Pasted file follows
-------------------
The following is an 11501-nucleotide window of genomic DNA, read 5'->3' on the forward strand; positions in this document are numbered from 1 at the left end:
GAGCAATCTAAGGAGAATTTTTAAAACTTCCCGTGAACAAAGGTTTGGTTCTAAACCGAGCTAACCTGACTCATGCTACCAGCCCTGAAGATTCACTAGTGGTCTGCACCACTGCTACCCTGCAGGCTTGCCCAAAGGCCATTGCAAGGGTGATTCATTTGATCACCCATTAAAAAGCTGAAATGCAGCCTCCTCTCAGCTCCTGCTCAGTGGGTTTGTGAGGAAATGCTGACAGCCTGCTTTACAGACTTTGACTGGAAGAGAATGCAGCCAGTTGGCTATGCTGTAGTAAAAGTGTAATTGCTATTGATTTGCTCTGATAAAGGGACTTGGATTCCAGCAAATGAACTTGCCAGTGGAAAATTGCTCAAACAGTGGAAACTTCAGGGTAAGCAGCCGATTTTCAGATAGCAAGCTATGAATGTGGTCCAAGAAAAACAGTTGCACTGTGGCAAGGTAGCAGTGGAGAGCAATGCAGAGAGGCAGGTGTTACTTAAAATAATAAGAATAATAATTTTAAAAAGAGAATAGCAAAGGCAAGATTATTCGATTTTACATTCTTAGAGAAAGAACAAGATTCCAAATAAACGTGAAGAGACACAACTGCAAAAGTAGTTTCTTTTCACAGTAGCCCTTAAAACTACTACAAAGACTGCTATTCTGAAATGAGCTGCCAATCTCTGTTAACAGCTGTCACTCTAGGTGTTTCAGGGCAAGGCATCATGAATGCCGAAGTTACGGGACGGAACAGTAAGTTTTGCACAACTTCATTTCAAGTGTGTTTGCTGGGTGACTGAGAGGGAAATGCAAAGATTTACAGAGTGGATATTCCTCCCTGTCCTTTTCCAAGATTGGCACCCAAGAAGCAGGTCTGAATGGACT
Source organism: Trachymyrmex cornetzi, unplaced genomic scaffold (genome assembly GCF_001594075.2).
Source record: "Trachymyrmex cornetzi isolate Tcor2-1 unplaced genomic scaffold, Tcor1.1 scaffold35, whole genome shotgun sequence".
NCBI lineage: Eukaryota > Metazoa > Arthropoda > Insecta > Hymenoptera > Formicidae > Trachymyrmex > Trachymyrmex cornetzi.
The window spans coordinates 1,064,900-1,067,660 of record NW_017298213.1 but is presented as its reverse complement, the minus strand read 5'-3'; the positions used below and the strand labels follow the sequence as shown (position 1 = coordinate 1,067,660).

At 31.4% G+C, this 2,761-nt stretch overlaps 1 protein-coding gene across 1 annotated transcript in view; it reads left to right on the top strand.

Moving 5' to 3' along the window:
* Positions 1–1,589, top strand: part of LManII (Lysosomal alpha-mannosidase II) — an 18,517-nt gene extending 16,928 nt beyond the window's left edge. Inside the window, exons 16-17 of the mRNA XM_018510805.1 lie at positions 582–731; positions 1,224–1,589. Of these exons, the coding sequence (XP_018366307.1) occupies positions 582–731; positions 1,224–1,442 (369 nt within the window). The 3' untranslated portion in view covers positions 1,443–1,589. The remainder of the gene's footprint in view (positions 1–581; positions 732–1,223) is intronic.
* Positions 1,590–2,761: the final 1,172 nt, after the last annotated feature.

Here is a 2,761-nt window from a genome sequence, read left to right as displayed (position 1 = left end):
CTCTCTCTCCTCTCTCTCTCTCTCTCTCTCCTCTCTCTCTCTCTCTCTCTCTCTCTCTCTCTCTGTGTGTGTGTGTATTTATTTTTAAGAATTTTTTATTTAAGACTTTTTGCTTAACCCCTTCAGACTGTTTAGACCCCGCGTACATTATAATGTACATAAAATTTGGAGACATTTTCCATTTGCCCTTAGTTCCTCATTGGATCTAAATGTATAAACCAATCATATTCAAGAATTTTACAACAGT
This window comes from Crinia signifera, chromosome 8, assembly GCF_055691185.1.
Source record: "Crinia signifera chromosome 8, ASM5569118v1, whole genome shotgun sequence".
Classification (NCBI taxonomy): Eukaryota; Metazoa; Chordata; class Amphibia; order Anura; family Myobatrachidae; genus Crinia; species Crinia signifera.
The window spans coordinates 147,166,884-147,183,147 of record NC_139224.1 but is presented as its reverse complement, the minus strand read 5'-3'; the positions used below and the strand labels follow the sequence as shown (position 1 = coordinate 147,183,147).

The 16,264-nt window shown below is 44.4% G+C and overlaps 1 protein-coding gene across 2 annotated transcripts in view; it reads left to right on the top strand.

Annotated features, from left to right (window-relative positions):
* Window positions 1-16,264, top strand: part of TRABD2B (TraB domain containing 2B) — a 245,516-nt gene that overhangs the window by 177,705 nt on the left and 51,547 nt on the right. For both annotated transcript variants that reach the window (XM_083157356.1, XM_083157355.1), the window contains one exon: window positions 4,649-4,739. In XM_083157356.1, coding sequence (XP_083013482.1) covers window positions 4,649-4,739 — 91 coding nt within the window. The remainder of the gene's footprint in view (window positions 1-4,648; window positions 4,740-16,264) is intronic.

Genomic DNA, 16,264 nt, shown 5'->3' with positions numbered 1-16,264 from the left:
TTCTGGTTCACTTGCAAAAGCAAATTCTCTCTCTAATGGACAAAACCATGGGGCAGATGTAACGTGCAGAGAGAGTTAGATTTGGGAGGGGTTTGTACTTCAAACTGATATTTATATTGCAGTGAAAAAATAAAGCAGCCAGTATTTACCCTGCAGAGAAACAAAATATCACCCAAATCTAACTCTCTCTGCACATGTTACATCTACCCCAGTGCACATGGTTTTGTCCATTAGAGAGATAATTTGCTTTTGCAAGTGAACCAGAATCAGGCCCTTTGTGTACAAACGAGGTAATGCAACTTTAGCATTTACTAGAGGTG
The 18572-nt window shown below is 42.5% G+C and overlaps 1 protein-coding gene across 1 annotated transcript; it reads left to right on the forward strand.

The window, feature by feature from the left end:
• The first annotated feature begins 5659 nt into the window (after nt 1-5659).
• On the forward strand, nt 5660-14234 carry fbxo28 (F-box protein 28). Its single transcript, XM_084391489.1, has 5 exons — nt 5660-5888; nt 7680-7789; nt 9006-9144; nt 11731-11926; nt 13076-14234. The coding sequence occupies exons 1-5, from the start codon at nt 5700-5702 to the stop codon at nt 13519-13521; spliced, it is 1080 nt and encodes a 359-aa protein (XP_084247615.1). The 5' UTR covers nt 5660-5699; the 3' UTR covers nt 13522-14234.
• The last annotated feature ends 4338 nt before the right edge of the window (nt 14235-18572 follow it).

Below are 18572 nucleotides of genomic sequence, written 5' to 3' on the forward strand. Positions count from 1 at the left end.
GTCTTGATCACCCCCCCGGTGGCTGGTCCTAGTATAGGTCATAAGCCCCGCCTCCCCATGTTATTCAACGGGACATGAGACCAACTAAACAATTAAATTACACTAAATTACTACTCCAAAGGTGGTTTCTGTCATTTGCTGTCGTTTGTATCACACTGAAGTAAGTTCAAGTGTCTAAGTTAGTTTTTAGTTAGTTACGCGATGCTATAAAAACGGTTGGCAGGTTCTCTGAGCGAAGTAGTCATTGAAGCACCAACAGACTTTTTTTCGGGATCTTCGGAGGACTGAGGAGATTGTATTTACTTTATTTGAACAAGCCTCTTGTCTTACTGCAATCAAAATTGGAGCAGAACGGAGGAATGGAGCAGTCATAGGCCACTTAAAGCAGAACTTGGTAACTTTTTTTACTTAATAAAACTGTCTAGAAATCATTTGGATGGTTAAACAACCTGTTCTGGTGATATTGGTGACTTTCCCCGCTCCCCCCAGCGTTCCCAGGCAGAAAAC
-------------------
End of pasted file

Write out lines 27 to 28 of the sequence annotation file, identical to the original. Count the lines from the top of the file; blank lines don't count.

Below are 18572 nucleotides of genomic sequence, written 5' to 3' on the forward strand. Positions count from 1 at the left end.
GTCTTGATCACCCCCCCGGTGGCTGGTCCTAGTATAGGTCATAAGCCCCGCCTCCCCATGTTATTCAACGGGACATGAGACCAACTAAACAATTAAATTACACTAAATTACTACTCCAAAGGTGGTTTCTGTCATTTGCTGTCGTTTGTATCACACTGAAGTAAGTTCAAGTGTCTAAGTTAGTTTTTAGTTAGTTACGCGATGCTATAAAAACGGTTGGCAGGTTCTCTGAGCGAAGTAGTCATTGAAGCACCAACAGACTTTTTTTCGGGATCTTCGGAGGACTGAGGAGATTGTATTTACTTTATTTGAACAAGCCTCTTGTCTTACTGCAATCAAAATTGGAGCAGAACGGAGGAATGGAGCAGTCATAGGCCACTTAAAGCAGAACTTGGTAACTTTTTTTACTTAATAAAACTGTCTAGAAATCATTTGGATGGTTAAACAACCTGTTCTGGTGATATTGGTGACTTTCCCCGCTCCCCCCAGCGTTCCCAGGCAGAAAAC